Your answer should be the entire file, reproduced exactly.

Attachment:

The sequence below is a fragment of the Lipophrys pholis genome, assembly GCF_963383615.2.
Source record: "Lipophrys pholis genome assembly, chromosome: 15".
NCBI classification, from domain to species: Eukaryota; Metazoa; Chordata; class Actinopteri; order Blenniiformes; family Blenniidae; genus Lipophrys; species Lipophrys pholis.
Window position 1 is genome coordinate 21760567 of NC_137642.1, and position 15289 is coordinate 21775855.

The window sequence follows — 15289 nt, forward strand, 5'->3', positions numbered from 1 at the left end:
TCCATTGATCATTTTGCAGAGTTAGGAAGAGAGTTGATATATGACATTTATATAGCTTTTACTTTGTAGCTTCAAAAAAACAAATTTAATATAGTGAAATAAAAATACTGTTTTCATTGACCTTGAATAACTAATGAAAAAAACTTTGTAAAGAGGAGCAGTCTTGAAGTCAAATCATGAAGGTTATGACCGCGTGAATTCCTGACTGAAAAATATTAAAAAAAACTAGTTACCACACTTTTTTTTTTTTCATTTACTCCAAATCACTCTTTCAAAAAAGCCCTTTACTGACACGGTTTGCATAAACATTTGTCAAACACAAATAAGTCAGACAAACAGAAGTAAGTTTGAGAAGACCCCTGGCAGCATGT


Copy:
The sequence below is a fragment of the Lipophrys pholis genome, assembly GCF_963383615.2.
Source record: "Lipophrys pholis genome assembly, chromosome: 15".
NCBI classification, from domain to species: Eukaryota; Metazoa; Chordata; class Actinopteri; order Blenniiformes; family Blenniidae; genus Lipophrys; species Lipophrys pholis.
Window position 1 is genome coordinate 21760567 of NC_137642.1, and position 15289 is coordinate 21775855.

The window sequence follows — 15289 nt, forward strand, 5'->3', positions numbered from 1 at the left end:
TCCATTGATCATTTTGCAGAGTTAGGAAGAGAGTTGATATATGACATTTATATAGCTTTTACTTTGTAGCTTCAAAAAAACAAATTTAATATAGTGAAATAAAAATACTGTTTTCATTGACCTTGAATAACTAATGAAAAAAACTTTGTAAAGAGGAGCAGTCTTGAAGTCAAATCATGAAGGTTATGACCGCGTGAATTCCTGACTGAAAAATATTAAAAAAAACTAGTTACCACACTTTTTTTTTTTTCATTTACTCCAAATCACTCTTTCAAAAAAGCCCTTTACTGACACGGTTTGCATAAACATTTGTCAAACACAAATAAGTCAGACAAACAGAAGTAAGTTTGAGAAGACCCCTGGCAGCATGT